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January 18, 2017

New technique for eavesdropping on neurons

Researchers from the RadboudUMC Nijmegen, Netherlands developed an improved technique to read the activity of skin cells that have been altered in brain cells on special chips more accurately. The Journal of Visualized Experiments have taped this and put it online so that other neuroscientists can use this technique.

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Shinya Yamanaka from Japan showed that it is possible to make a heart cell out of a kidney cell in the lab, or to change a skin cell into a brain cell. For the development of this iPSC (induced Pluripotent Stem Cell) technology Yamanaka received the Nobel Prize in Medicine in 2012.

Neurons on a chip

Since then, the iPSC technology is further developed and applied in various ways. The ‘neurons on a chip’ is a good example. Neurobiologist Nael Nadif Kasri of the RadboudUMC explains: "you can take some skin cells from a patient with a brain disorder for example. You turn these skin cells into stem cells and you then turn those stem cells into neurons. If you place these neurons on a chip, you can read the activity of a small but personal patients network of neurons. "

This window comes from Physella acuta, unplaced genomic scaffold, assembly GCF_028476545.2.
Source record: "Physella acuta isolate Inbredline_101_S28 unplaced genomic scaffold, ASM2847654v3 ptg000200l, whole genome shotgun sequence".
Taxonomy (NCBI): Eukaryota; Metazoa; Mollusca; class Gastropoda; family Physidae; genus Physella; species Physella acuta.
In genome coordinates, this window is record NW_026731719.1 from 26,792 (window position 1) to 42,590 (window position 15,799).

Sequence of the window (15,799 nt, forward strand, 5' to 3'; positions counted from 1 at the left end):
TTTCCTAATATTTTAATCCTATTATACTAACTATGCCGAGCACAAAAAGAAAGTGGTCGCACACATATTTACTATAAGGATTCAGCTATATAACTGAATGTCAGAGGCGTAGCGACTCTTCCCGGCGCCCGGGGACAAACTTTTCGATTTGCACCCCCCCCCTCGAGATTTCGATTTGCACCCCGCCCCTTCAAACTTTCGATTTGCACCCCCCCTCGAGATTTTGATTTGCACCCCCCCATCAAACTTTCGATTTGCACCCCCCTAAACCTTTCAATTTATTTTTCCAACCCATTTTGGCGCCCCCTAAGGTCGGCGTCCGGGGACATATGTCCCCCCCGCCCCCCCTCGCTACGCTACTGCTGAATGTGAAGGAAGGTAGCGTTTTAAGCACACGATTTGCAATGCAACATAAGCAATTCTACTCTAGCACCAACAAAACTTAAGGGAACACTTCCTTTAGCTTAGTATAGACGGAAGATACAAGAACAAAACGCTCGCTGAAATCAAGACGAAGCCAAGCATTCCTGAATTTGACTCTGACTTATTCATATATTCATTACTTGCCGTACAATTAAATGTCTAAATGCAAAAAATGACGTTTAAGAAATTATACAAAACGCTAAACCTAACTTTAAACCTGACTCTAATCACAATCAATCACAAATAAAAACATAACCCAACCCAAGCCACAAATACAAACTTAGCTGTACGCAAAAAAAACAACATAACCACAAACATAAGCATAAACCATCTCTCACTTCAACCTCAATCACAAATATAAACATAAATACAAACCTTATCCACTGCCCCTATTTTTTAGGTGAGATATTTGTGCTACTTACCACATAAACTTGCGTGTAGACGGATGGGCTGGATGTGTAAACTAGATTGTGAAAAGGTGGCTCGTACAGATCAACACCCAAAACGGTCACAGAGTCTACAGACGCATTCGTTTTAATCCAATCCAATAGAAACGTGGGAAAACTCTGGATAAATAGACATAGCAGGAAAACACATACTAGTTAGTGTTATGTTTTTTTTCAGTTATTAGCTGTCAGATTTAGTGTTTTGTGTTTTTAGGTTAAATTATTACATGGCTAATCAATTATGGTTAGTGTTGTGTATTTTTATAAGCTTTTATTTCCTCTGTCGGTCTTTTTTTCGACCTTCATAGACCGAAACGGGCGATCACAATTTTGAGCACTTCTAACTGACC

With this application you can investigate the specific problems in neurons of that individual patient. Not only of a single neuron, but also of the cooperating neurons in a network. In addition, this ‘neurons on a-chip’ technique also offers the possibility to investigate the effect of (new) drugs.

Unfortunately it doesn’t always work equally well. Kasri: "The process of skin cell to stem cell is still pretty slow. Besides that, we saw that it doesn’t work on all cells, many different types of brain cells emerged and they often grow insufficiently, causing them to not function optimally as well. In short, there is still room for improvement. "

New protocol

Neuroscientists Monica Frega and Bas van Gestel, led by Nael Nadif Kasri and Kees Albers of the Department of Genetics at the Dutch Radboudumc, developed a new protocol in which virtually all skin cells change very quickly – in three weeks – in well developed neurons of the same type. With this you know exactly which neurons you’re dealing with. In addition, the neurons neatly group together on a chip, on a micro-electrode array, which ‘floats’ in a liquid to keep the cells alive.

"Our adjustments to the protocol allow us to produce a network of neurons very efficiently," said Kasri, "of which the electrophysiological characteristics are examinable very precisely  with that chip. The protocol is taped by the Journal of Visualized Experiments (JoVE) and put online with accompanying text, so anyone can use it. "

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